Automation and the jobs of the future

2014-02-16

in Economics, Geek stuff, Internet matters, Science

A recent article in The Economist discussed the likely impacts of technological development on jobs, with an emphasis on which jobs are especially vulnerable to being replaced with hardware or software automation.

The article included a chart listing some of the jobs projected to be most and least vulnerable, respectively:

Probability that computerization will lead to job losses within the next two decades, 2013

Some bad news for both people working for telemarketing firms and everyone with a telephone is that the telemarketers of the future are expected to be robots.

More disruptive, in terms of people’s career planning, is the set of presently white collar jobs potentially at risk to automation: accountants and auditors, technical writers, and real estate agents are all identified as being at risk. Pharmacists can probably be added to that list.

For now, dentists, athletic trainers, and clergy remain safe from being replaced by software or robots.

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{ 2 comments… read them below or add one }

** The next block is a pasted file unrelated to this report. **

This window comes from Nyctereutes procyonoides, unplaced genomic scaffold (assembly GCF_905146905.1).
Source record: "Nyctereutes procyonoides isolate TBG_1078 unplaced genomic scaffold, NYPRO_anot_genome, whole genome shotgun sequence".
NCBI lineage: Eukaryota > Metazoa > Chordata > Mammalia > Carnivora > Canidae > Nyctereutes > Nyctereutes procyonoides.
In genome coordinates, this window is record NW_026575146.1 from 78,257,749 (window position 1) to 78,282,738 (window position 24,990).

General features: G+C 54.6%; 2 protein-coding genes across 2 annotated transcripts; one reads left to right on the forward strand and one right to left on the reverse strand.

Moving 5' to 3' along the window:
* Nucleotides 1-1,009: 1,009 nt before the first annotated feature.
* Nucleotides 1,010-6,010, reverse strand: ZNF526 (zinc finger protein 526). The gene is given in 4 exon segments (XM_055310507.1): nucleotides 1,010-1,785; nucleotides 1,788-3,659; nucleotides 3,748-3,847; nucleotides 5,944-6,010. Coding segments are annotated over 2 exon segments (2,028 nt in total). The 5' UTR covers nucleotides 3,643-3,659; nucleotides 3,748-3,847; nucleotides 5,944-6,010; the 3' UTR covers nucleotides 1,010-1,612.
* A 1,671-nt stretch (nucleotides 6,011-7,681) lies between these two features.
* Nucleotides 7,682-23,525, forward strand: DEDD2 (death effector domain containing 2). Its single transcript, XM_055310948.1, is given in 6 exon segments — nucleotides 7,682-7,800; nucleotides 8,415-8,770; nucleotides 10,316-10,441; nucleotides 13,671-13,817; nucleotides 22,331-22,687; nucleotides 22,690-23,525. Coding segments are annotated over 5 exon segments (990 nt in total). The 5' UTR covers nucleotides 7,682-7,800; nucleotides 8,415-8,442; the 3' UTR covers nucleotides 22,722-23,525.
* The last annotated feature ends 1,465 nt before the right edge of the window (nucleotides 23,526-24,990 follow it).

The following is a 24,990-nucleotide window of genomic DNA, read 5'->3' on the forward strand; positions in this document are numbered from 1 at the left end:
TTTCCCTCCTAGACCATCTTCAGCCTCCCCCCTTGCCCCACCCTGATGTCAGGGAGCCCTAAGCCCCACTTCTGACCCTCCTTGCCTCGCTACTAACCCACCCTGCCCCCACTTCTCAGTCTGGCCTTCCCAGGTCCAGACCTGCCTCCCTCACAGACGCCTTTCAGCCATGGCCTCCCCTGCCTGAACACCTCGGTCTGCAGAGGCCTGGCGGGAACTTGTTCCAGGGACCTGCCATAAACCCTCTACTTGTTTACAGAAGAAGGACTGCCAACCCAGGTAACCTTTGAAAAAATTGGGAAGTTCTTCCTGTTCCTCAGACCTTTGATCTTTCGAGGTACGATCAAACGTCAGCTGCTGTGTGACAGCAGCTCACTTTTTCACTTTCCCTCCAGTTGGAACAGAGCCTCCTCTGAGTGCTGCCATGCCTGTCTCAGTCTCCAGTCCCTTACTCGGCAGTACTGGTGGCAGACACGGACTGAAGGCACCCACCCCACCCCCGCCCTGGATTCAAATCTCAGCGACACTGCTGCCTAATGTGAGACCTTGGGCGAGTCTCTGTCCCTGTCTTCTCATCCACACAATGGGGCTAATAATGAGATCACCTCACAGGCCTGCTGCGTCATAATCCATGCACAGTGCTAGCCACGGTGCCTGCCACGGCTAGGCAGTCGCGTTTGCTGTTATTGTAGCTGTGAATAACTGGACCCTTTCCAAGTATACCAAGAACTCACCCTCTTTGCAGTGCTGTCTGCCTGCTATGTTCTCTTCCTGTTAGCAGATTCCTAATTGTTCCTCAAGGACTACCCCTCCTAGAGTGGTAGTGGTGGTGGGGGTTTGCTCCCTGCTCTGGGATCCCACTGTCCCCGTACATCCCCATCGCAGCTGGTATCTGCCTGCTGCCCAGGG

. February 17, 2014 at 7:06 pm

The machines are not just cleverer, they also have access to far more data. The combination of big data and smart machines will take over some occupations wholesale; in others it will allow firms to do more with fewer workers. Text-mining programs will displace professional jobs in legal services. Biopsies will be analysed more efficiently by image-processing software than lab technicians. Accountants may follow travel agents and tellers into the unemployment line as tax software improves. Machines are already turning basic sports results and financial data into good-enough news stories.

. August 23, 2017 at 12:35 am

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